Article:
While the Internet has been clamoring over its defeat of SOPA and PIPA, TX Rep. Lamar Smith — who drafted the House bill — has reintroduced legislation he originally authored in May of 2011. His latest attempt at regulating the Internet carries with it the same out of touch grasp on technology that lead to the overly broad language used in SOPA. Except this time, Smith has decided to hide behind an issue no one can disagree with: punishing child pornographers.
Don’t be fooled by Lamar Smith and his political charade; this bill represents a real threat to online privacy.
H.R. 1981 is the bill’s official title, but Rep. Smith has given it a much more threatening moniker, the Protecting Children from Internet Pornographers Act.
The Congressman would prefer citizens see his bill as a gallivanting crusade to rescue children from the scary Internet, instead of what it actually is: legislation that addresses some valid concerns in regards to child pornography, but is lined with caveats that strengthen government while weakening the Internet for all users.
A provider of an electronic communication service... shall retain for a period of at least 12 months the temporarily assigned network addresses the service assigns to each account... records retained pursuant to section 2703(h) of title 18, United States Code...”
What’s that last bit mean? Section 2703(h) of title 18? Is Smith using the convoluted nature of law to mask his true intentions?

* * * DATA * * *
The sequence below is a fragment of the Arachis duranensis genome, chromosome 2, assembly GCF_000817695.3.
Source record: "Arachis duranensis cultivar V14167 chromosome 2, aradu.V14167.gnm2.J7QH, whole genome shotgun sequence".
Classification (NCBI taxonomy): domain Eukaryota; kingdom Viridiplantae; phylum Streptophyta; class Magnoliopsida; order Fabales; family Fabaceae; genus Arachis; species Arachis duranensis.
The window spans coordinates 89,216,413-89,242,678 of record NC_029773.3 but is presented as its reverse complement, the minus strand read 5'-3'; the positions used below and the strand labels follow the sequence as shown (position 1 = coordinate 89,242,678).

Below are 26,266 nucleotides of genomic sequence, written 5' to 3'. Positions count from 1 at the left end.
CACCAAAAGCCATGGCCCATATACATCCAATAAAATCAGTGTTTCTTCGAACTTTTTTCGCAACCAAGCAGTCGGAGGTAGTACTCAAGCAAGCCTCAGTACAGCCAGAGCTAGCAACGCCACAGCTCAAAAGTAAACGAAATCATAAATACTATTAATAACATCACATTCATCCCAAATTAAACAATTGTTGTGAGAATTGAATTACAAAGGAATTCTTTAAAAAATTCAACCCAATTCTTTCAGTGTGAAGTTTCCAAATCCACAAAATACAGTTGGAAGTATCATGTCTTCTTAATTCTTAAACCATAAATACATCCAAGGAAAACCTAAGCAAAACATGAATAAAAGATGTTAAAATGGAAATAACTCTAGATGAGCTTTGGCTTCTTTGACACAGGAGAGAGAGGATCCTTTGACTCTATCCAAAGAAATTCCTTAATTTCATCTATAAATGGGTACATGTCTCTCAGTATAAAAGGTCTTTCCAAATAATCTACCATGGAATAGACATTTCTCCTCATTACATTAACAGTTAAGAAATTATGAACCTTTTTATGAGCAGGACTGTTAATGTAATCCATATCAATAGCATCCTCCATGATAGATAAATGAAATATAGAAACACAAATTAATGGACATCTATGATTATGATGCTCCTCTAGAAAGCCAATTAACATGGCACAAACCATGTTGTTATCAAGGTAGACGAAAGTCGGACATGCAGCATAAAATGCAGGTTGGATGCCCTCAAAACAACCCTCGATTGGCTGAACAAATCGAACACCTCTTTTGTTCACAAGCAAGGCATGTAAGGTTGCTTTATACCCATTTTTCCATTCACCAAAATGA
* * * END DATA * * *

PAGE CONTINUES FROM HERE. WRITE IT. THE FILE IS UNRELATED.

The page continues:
Thanks to research from Reddit user Ramennov, the legislative trickery can be peeled back, revealing a bill that aims to archive a multitude of personal information on all Internet users, regardless of suspected criminality.
If passed, the bill would require Internet service providers to retain certain personal information from all of their customers for a minimum of 12 months. Sensitive data such as credit card numbers, mailing addresses and bank account numbers, along with local and long distance calling records, would all be stored for extended periods of time and would just be a subpoena away from the zealous eyes of federal authorities. You know, in case you’re a child pornographer.
In a brazen display of 1984-grade watchfulness, the bill makes sure to note that any subpoenas issued would be “solely for the purpose of investigating unregistered sex offenders.” By my count, most of the population would be classified as “unregistered sex offenders”. In fact, this recent study finds that nearly 99% of the United States would fall under the large net cast by this bill.
The Congressman would prefer citizens see his bill as a gallivanting crusade to rescue children from the scary Internet, instead of legislation lined with caveats that strenghten government while weakening the Internet for all users.
Despite Smith’s obvious display of cowardice in placing an issue as serious as child pornography in front of intrusive eavesdropping legislation, the bill does at least have good intentions. True, granting investigators authority to monitor IP addresses would be an effective tool in catching online predators... if that was how IP addresses worked.
An IP address is completely anonymous and, despite how CSI has used the technology, it is completely impractical to use as a geolocation tool. So while the intention is noble, the execution is exceedingly misguided. Again.
So don’t be fooled by Lamar Smith and his political charade; this bill represents a real threat to online privacy. Child pornography is absolutely abhorrent and any legislation raised to prevent it should be considered, but when the law requires a complete distrust of our citizenry, the motives behind what is written must be called into question.
Is Rep. Lamar Smith as concerned with protecting children as he is with archiving data on a huge portion of the population? A distasteful question to be asking of our lawmakers, but one necessary none the less.
The full text of the bill in PDF format, can be read here.